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SPACE MEDICINE
Six degrees of inclination
by Staff Writers
Paris (ESA) Dec 07, 2012


Medical staff at MEDES in Toulouse, France, prepare a resistive vibration exercise machine. The bedrest volunteer places his feet on the vertical plates and performs upside-down squats while the plates vibrate. To make the routine more intensive, the volunteer's shoulders are pushed onto the plates with a force of up to 200 kg. Bedrest studies can answer questions on how our bodies adapt to living in space and on how our bodies adapt to growing old. Many of the findings from bedrest studies apply directly to people on Earth. Credits: CNES-Emmanuel Grimault, 2012.

Stay in a tilted bed for weeks with your head at the lower end and your body starts to change as if it were ageing prematurely or living in space. Twelve volunteers in ESA's bedrest study are enduring the testing experience. The 'pillownauts' have to stay in a bed for 21 days that is inclined at 6 degrees . The rule is that at least one shoulder and their hips must be in contact with the bed at all times, even when they eat, wash and go to the toilet.

As their muscles diminish - one participant has lost almost four kg - medical staff at the study clinic MEDES in Toulouse, France monitor them closely.

"We want to find the best possible solution to counteract the effects of staying in space or being inactive when muscles and bones are not used regularly," explains ESA specialist Vittorio Cotronei.

Two groups of volunteers follow a short but intense exercise routine on a vibrating plate that exercises leg muscles as they absorb the up-and-down motion. Straps pull them onto the plates with a force equivalent to 100-200 kg while the pillownauts perform upside-down leg-presses for a few minutes.

The exercise routine is repeated every three days. "It is not a lot of time but you definitely feel it," says Eddy, from the exercise group.

One group is doing the exercise and taking protein supplements just as bodybuilders eat to increase their muscles. The third, control, group is being monitored to compare results.

Keeping motivated
Regular scans, blood tests, muscle biopsies, backaches and endless questionnaires can be a chore but the participants are in good spirits.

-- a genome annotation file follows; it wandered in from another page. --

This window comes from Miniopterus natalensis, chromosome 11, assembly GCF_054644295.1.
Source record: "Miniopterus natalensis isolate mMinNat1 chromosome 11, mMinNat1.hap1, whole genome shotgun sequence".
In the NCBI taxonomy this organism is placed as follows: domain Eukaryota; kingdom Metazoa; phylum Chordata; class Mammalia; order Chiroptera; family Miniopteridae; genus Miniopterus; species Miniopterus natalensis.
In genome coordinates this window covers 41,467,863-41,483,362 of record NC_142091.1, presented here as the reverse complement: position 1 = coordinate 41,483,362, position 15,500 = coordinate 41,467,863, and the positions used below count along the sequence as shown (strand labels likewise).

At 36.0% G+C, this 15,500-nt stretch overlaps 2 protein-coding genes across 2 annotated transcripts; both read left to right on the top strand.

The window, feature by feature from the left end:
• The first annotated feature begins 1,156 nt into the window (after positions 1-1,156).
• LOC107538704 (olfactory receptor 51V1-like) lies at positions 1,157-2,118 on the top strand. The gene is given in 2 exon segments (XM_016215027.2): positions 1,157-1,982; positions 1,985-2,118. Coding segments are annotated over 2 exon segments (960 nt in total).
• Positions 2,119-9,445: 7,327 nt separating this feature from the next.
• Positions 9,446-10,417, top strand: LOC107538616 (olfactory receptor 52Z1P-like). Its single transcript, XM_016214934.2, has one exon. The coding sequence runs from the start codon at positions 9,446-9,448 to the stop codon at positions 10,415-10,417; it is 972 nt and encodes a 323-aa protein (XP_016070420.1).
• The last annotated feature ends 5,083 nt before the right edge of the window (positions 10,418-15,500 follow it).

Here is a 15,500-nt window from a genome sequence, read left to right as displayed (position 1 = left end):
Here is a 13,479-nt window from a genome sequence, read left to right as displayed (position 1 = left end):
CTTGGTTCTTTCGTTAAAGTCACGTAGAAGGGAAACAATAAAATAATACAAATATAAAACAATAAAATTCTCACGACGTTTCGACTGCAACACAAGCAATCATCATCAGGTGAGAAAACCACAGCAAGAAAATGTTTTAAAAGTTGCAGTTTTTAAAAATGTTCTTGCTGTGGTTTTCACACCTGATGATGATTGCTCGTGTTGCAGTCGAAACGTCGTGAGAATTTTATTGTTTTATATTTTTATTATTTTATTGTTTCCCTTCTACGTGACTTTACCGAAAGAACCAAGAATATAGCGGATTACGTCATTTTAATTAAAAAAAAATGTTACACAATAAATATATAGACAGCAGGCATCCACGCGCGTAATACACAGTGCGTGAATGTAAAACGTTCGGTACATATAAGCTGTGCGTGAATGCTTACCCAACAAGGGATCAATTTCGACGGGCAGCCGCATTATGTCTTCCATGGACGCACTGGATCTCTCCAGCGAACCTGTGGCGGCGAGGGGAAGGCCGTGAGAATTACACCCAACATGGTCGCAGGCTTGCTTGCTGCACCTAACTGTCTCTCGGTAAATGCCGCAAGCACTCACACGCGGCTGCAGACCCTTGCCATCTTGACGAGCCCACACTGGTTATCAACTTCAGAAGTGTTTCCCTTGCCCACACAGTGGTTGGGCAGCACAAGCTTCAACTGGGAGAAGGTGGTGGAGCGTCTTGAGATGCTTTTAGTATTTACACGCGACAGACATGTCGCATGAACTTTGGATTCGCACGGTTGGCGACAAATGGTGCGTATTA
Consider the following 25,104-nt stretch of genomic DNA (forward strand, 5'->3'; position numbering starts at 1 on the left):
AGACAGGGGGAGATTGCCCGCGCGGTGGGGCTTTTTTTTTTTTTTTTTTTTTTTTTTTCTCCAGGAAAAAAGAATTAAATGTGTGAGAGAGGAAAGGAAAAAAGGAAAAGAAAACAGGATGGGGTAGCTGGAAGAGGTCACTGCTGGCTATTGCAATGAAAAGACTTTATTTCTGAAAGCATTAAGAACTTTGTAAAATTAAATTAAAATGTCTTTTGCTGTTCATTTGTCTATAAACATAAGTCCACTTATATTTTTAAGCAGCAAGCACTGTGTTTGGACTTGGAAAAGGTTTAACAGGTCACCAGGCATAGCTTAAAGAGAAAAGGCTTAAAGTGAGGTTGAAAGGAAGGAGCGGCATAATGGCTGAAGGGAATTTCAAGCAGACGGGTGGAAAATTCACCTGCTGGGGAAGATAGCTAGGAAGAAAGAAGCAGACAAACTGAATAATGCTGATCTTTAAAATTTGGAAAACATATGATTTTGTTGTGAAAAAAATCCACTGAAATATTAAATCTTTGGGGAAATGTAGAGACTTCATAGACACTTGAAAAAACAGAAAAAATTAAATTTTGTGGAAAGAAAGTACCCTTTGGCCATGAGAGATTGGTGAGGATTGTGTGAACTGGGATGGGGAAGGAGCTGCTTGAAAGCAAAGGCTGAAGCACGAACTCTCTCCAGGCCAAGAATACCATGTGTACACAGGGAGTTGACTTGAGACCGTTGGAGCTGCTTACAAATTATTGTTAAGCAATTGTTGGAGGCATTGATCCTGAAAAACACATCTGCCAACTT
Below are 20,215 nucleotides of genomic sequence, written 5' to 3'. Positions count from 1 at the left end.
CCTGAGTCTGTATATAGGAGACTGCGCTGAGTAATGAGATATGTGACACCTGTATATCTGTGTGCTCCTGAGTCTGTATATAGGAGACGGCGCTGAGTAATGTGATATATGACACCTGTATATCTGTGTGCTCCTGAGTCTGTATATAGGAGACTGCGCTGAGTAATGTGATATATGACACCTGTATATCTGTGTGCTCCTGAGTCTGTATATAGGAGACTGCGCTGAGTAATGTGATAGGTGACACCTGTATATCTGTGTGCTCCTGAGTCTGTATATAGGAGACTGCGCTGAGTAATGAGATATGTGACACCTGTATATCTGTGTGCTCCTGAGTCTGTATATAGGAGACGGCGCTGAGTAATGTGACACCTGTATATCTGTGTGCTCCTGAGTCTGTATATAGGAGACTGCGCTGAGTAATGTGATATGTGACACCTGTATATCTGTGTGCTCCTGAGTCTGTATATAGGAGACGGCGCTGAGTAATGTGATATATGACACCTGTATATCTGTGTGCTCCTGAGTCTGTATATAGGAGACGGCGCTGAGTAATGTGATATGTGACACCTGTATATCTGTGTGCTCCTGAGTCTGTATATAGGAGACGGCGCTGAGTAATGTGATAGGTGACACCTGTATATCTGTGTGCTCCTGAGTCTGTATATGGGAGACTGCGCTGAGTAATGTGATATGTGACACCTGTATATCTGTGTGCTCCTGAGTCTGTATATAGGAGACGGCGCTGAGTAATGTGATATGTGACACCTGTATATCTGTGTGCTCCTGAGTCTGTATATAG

"Some people think of us as guinea pigs, but we know exactly what we are doing and are far from being laboratory animals," says Marc from the exercise and nutrition group.

The pillownauts have access to the Internet and all agree that social contact is keeping them motivated.

Rooms are shared by two volunteers and procedures are discussed between all volunteers in group chats. The experiments are run by doctors from France, Germany and Italy, Austria and Canada.

"The medical staff are passionate about their experiments and very friendly," says Marc. "We are in regular contact with family and friends as well as our bedridden colleagues and this keeps us going."

The study is part of ELIPS, the European Programme for Life and Physical Sciences and co-funded by the French national space agency, CNES.

Nicolas, from the control group, advises everyone to volunteer for future studies: "Bedrest is an opportunity to learn more about yourself and a great way to participate in humankind's space adventure."

Eddy adds, "The research results will be used in everyday life and that makes me proud."

The volunteers are looking forward to the end of the year, when they can leave their sloping beds after 21 days for four months of rehabilitation. They will return for another two 21-day stints, each time taking part in another of the three groups.

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